Income and then add back the depreciation expense (because depreciation expense
does not require a current cash outlay in order to get the Cash Flow From Operations.

The traditional assumption is that the infusion of funds into an investment or project is
made on the first day of the investment or project, and that the payoffs (returns) are
received at the end of each year (e.g., the first payoff is received on the last day of the
first year). We will be making this assumption in the following discussion. This
assumption is not always the case. For example, cash inflows into an investment or
project may be made over a number of years, and payoffs can be received during a
year or in the year following the year in which it was earned.

Depreciation

Depreciation is not a cash expense, and therefore is not directly included in the
calculation of After-Tax Cash Flow. Depreciation is, however, an income tax deduction.
Thus, depreciation is still included in the calculation of the firms tax expense. The way
that depreciation is calculated for financial statement purposes is different than the way
that it is calculated for income tax purposes. While firms have many alternatives from
which to choose when calculating its depreciation expense, they must follow the rules of
the Modified Accelerated Cost Recovery System (MACRS) when preparing their income
tax returns. For purposes of this class, we will assume depreciation for both income tax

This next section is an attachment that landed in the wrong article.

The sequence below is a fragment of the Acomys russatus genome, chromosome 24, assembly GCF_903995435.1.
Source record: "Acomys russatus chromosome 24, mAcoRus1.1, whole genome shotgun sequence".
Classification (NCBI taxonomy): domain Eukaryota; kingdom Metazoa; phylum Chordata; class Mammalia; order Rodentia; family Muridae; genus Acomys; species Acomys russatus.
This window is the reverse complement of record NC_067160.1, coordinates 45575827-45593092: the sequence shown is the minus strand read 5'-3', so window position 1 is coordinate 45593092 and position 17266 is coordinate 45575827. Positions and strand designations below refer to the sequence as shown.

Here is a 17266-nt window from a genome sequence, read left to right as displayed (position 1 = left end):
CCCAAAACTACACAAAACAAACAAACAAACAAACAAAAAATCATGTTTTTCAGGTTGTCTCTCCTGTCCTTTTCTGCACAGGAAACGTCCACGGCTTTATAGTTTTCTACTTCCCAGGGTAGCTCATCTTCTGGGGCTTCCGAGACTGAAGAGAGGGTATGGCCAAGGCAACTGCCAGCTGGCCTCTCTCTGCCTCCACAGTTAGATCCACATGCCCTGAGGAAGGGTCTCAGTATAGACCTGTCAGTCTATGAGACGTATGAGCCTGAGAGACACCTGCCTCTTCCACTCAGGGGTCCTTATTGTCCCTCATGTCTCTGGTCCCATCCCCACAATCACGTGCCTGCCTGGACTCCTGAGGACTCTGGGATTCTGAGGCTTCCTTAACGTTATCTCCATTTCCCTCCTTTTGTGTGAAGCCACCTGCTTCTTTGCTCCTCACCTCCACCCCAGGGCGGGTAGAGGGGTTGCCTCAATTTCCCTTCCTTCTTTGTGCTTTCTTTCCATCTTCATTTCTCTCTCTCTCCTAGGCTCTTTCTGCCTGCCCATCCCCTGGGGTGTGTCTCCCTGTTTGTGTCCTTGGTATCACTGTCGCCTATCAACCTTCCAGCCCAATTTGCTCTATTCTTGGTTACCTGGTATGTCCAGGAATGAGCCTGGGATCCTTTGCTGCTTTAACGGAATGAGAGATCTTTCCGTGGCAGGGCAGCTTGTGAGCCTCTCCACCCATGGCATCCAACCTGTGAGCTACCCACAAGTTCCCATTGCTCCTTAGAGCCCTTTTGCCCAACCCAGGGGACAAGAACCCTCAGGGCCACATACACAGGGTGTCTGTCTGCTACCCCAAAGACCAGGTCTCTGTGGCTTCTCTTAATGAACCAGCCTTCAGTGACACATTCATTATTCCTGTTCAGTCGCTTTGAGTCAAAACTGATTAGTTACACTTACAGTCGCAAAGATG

and financial reporting is the straight-line depreciation method, unless otherwise
provided.
Chapter 14 Notes Page 5

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When calculating After-Tax Cash Flow, most books first subtract cash expenses
(without considering depreciation) from revenues to get the Before-Tax Cash Flow.
They then multiply the Before-Tax Cash Flow by the tax rate to get a preliminary tax
expense, which is subtracted from the Before-Tax Cash Flow in order to get a
preliminary After-Tax Cash Flow. Because depreciation reduces a firms tax bill, they
then add back the reduction in taxes that the depreciation tax deduction produces (the
"Depreciation Tax Shield"). The Depreciation Tax Shield is the tax rate multiplied by the
amount of the depreciation tax deduction:

A Revenue: $100,000
B Less: Cash Expenses: -40,000
C Before-Tax Cash Flow (A-B): $60,000 $60,000
D Multiplied by Tax Rate: X .4
E Preliminary Taxes (CxD): -$24,000
F Preliminary After-Tax Cash Flow (B-E): $36,000
G Depreciation Deduction: $10,000
H Multiplied by Tax Rate: X ,4
I Depreciation Tax Shield (GxH): +$4,000
J After-Tax Cash Flow (F+I): $40,000

An alternate approach to calculating After-Tax Cash Flow, is to use Before-Tax Cash
Flow, and then subtract the amount of taxes due (which includes the depreciation
deduction in its calculation).